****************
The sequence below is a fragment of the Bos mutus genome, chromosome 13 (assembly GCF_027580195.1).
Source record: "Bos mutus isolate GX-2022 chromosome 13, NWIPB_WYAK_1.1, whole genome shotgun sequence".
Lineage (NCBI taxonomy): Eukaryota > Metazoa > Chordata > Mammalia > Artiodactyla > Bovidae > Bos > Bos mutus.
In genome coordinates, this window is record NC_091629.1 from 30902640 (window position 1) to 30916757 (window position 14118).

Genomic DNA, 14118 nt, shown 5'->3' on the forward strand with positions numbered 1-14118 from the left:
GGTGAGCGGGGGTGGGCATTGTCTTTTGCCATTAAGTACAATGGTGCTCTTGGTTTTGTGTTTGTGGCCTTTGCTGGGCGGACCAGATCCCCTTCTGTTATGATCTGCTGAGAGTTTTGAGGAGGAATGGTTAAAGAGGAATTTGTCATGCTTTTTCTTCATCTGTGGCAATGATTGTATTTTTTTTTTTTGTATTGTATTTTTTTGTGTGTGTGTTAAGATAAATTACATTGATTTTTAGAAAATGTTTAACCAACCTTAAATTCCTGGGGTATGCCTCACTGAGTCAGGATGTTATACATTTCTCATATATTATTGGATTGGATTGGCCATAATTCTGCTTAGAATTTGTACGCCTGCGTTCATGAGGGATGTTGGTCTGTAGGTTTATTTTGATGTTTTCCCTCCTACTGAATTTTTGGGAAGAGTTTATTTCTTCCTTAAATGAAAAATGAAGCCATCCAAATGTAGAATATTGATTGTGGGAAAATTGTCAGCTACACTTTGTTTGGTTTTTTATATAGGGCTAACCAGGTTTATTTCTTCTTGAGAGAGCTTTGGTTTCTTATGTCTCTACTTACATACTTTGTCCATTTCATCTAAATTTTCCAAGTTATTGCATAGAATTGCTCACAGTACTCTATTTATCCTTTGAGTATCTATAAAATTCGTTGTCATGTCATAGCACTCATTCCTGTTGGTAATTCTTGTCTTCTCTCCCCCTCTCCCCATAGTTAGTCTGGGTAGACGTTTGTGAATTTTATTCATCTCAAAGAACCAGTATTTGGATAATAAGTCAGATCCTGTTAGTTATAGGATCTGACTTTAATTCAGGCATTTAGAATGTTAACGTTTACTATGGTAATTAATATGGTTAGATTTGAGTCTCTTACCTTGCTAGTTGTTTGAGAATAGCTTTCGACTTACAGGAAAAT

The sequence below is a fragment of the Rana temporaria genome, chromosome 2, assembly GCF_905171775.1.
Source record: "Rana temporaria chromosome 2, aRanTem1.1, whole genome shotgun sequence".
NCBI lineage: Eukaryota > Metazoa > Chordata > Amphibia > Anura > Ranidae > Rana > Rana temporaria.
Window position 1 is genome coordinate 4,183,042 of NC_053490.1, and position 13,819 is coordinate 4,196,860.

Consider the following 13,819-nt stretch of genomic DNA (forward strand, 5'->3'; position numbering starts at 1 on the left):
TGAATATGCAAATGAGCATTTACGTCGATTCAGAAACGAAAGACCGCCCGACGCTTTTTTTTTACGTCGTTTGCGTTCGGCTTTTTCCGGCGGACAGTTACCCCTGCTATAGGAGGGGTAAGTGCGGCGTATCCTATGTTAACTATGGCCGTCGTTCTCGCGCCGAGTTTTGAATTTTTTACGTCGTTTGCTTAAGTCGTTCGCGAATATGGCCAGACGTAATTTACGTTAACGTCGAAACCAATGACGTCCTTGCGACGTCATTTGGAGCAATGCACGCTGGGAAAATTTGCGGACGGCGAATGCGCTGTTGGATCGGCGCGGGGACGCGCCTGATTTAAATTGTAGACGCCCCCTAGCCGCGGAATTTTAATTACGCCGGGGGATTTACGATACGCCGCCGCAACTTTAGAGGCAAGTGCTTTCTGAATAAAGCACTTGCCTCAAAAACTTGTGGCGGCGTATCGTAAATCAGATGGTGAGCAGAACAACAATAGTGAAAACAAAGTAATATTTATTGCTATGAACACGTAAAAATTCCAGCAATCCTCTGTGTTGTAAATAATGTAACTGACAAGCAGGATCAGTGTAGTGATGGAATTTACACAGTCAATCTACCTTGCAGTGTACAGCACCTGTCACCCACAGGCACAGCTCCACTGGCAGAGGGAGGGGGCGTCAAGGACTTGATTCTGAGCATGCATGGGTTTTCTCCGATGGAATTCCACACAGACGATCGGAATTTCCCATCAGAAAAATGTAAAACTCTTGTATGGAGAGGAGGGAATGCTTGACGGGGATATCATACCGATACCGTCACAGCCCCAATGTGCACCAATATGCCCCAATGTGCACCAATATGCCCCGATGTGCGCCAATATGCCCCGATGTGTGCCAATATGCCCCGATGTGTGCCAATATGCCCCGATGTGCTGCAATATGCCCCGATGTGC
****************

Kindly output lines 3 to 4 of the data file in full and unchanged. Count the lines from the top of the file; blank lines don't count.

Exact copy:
Lineage (NCBI taxonomy): Eukaryota > Metazoa > Chordata > Mammalia > Artiodactyla > Bovidae > Bos > Bos mutus.
In genome coordinates, this window is record NC_091629.1 from 30902640 (window position 1) to 30916757 (window position 14118).